The show’s material allows audiences to relate to the musicians on stage in a way more traditional pieces often cannot. Some, world-class soloists and patrons alike, grew up with the music and can relate to it, while others can appreciate it as second-generation listeners.The audience is also invited to clap and sing along during portions of the performance.

“The audience reaction, I think, is always somewhat surprising to the players who haven’t done it before,” Herman says, “when they see the absolute swell of support from the audience and how much the music means to people, it’s always very rewarding to do.”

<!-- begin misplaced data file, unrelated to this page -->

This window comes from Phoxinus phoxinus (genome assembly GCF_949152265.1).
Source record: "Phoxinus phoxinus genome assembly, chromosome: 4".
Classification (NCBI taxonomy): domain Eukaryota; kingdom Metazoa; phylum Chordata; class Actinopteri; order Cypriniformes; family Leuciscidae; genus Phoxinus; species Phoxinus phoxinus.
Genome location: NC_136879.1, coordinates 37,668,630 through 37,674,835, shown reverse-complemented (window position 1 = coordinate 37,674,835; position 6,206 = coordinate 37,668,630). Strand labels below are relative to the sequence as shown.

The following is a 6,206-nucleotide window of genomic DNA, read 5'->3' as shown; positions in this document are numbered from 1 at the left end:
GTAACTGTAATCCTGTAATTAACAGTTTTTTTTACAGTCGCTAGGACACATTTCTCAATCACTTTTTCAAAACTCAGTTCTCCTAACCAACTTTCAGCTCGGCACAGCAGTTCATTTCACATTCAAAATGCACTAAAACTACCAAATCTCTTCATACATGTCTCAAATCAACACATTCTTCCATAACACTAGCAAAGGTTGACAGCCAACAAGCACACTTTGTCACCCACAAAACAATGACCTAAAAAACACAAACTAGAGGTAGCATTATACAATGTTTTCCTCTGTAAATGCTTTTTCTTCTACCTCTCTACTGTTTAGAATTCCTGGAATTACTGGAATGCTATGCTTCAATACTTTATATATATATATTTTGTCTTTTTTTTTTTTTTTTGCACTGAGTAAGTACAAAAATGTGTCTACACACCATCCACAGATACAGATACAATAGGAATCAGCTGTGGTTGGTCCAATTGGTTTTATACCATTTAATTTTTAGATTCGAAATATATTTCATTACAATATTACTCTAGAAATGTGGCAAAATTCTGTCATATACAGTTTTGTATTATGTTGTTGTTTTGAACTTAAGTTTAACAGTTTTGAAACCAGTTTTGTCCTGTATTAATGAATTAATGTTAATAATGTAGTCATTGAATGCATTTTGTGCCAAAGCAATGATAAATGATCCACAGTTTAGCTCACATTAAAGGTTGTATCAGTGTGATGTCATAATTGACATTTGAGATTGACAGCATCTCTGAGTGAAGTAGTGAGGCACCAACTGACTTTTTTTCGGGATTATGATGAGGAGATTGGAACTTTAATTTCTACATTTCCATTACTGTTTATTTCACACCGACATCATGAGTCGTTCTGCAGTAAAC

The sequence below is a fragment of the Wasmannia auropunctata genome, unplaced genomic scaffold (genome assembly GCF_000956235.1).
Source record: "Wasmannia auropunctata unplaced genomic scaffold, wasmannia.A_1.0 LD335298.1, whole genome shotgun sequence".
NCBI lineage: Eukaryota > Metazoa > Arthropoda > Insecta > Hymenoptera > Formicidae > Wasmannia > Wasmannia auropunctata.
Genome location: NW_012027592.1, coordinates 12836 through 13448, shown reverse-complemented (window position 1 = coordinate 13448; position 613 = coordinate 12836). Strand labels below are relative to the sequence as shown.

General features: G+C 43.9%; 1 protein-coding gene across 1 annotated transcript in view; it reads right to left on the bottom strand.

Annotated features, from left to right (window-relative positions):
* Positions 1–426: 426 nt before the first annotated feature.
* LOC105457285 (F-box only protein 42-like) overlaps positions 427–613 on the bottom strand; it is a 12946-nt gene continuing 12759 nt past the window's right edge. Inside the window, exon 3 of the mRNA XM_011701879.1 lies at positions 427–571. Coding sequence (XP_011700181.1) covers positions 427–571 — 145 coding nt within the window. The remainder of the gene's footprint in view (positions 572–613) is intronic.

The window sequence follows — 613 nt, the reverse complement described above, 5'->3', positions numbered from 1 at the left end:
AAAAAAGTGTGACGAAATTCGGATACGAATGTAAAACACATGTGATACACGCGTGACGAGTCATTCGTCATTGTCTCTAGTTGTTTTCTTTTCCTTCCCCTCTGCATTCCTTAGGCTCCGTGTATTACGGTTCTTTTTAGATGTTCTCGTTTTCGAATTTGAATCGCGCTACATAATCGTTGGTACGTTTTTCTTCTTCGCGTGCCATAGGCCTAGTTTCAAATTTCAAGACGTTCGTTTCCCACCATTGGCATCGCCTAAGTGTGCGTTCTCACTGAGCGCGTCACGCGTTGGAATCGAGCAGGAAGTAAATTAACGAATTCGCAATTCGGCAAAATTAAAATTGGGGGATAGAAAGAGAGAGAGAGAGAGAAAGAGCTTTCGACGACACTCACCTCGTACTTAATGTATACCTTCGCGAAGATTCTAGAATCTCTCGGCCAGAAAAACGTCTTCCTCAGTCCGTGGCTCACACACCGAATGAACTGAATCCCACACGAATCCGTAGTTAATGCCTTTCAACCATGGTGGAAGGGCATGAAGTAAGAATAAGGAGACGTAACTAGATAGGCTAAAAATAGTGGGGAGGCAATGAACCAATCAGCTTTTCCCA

A long-time Beatles fan himself, Herman says the Fab Four had a strong influence in his love for music as a child. After seeing them perform in Atlanta in 1965, he could not get enough of their music.

“I can remember the sensation of opening the albums when they got to the house,” he says. “My mom would get them and listen to them just from beginning to end … I was just completely mesmerized by the music.”

From a conductor’s standpoint, the main difference in adding the band to an orchestra is the drummer, who sets the tempo instead of the conductor. Herman’s job becomes more centered around and keeping everyone together. Another important challenge is finding the correct sound balance, especially since the music is mainly rock. The Classical Mystery Tour crew brings its own sound engineers on the road to ensure the symphonic-rock-and-roll hybrid.

“We might be playing beautifully on stage,” Herman says, “but if the sound is terrible or if you can’t hear what people are playing, that becomes a problem.”